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Review: WD Black NVMe SSD (1TB)

by Tarinder Sandhu on 25 April 2018, 12:00


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WD has been trying to crack the premium SSD market for some time. Spurred on by the acquisition of SanDisk, paving the way for in-house NAND production, and concurrent investment for controller technology, the storage giant is finally ready to go toe-to-toe with the likes of Samsung and Intel across the product stack.

Appealing to the enthusiast and workstation user in one fell swoop, WD's Black NVMe SSDs are now out in the wild. Hold on, you might say, as the WD Black is a known quantity, but as always, the devil is in the details.

WD Black NVMe SSD (2nd Gen)

Nominal Capacity
64-layer 3D TLC
PCIe Gen 3 x4 (8Gbps)
Sequential Read Speed
Sequential Write Speed
Random IOPs (4KB Reads)
Random IOPs (4KB Writes)
Available Form Factors
M.2 2280
Life Expectancy
1.75m hours
5 Years
Current Retail Price
$120 (£110)
$215 (£200)
$450 (£375)

In-house everything

The new range of performance SSDs is known as WD Black NVMe, rather than just WD Black PCIe, and the naming change is important as it signifies higher performance made possible by the move to an in-house controller and latest-generation 3D TLC NAND.

Previously, WD had to partner up with Marvell whose controller left plenty of speed on the table. Available in 256GB and 512GB capacities, that NVMe PCIe-based drive wasn't bad, able to hit 2,000MB/s reads, 800MB/s writes, and up to 170K IOPS.

WD Black NVMe, however, is in a different ball park, with a trio of drives that hit much higher speeds on every count. How? It's mostly to do with the controller.

Standard M.2 2280 form factor. The rear is bare.

Rather than rely on others, WD has spent resource on developing a controller that can match the best in the business. The totally in-house design is likely to be used as a base for generations to come, meaning it's a big deal. From what we can gather, the controller is built on a 28nm process and uses a three-core design based on an ARM architecture.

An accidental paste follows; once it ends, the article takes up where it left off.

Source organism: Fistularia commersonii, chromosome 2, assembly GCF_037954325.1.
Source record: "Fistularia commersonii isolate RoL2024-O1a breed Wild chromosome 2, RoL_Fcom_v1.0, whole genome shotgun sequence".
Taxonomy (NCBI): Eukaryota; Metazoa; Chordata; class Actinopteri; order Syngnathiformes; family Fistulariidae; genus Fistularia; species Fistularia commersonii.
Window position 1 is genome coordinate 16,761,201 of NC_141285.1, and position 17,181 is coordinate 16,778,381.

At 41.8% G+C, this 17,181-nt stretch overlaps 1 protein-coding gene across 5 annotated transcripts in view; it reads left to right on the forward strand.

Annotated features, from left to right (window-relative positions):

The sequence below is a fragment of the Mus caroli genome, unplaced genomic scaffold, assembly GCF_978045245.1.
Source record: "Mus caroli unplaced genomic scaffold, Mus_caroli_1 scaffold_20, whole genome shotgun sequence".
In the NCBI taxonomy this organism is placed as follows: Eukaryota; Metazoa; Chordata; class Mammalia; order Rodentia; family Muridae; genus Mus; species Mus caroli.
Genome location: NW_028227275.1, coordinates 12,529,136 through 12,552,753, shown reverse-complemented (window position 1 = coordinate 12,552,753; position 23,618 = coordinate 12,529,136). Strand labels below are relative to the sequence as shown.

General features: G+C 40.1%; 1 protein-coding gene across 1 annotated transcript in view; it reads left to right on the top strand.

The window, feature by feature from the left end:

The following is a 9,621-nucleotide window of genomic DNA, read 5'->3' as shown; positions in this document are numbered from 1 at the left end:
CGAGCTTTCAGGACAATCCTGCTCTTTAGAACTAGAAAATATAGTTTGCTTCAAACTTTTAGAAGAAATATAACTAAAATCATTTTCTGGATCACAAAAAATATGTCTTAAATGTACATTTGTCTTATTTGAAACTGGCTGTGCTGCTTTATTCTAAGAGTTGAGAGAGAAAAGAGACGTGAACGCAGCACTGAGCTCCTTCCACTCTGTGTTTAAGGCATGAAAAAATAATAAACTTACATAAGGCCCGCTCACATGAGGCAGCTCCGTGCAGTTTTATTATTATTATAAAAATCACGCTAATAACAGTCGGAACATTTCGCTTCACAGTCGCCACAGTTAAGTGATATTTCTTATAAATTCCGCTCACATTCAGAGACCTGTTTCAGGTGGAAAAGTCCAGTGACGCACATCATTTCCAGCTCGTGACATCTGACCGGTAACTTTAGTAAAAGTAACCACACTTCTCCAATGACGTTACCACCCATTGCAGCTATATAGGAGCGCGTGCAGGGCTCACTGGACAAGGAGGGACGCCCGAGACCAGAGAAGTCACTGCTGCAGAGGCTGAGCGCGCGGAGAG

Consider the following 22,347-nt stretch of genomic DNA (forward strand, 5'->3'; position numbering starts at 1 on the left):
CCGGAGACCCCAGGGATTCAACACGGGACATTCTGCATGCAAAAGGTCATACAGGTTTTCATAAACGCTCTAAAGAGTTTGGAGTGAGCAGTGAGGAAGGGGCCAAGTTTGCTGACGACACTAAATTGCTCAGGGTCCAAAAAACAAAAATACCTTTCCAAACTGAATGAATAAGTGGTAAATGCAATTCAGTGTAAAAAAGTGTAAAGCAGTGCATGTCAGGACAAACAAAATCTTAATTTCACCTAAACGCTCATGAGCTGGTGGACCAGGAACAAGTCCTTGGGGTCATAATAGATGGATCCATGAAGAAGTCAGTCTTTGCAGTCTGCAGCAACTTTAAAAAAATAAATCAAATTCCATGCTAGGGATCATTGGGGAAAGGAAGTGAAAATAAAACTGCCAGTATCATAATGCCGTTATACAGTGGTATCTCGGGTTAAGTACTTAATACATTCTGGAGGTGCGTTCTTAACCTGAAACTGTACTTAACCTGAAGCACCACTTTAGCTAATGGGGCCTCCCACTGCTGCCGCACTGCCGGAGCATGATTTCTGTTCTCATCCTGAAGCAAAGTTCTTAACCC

A number of high-speed SSD controllers have encountered thermal issues when running flat out, causing a reduction in peak speed through necessary thermal throttling. Recent motherboard have helped in this regard as many are equipped with a rudimentary heatsink, but WD has taken the issue of long-term performance seriously.

According to supporting documents, the controller has an 'automated data path for fast data streaming.' What this means in practise is that it allows for data to flow through the SOC without having explicit processing from the controller's CPU. It follows that removing clock cycles keeps the controller cool(er) and able to work at peak speeds for longer. That said, it would have been preferable to see a small heatsink or some thermal tape/sticker on the chips and controller, rather than just a paper covering.

WD uses 64-layer BiCS '3D' TLC NAND that has been co-developed with Toshiba. No surprises there, but the drive assigns a fixed amount of NAND for single-level cell (SLC) mode for superior performance - a method we see in widespread implementation across various leading SSD companies.

Speedy Gonzales

The sum of these improvements result in true enthusiast-class speeds across the trio of drives. Performance increases in line with capacity, as expected, but even the 250GB can hardly be called shabby. Top-line numbers include over 3GB/s reads and almost the same speed for writes, which is more impressive. Upping the ante from the last generation, IOPS, long considered to be the gold standard by which to judge performance SSDs against, matches the best the prosumer market has to offer.

Though impressive with respect to performance, the WD Black NVMe is not an enterprise drive. Use of TLC NAND and consumer-class endurance - we would like to see over 1,000TBW on the review 1TB model - ought to preclude it being used in a professional environment. The five-year warranty, meanwhile, is good.

Simple interface that doesn't provide much extra value

WD's SSD Dashboard software is perfunctory. There's basic reporting information but, at the time of writing, one couldn't secure-erase the drive from within a Windows environment. If the software looks familiar, it most likely is to users of SanDisk's drive. This Black NVMe's hardware is replicated for the SanDisk Extreme Pro range, too, though its minimum capacity is 500GB. For those migrating from another drive, WD bundles in Acronis True Image software. 

Pricing is in line with top-performing competitors such as the Samsung 960 Pro M.2 NVMe, as well, so expect to pay around £375 for 1TB model in for review today. That's certainly not cheap, of course, and nearly twice the price as a SATA-based SSD of the same capacity. Performance ought to be miles better, so let's jump right on to that.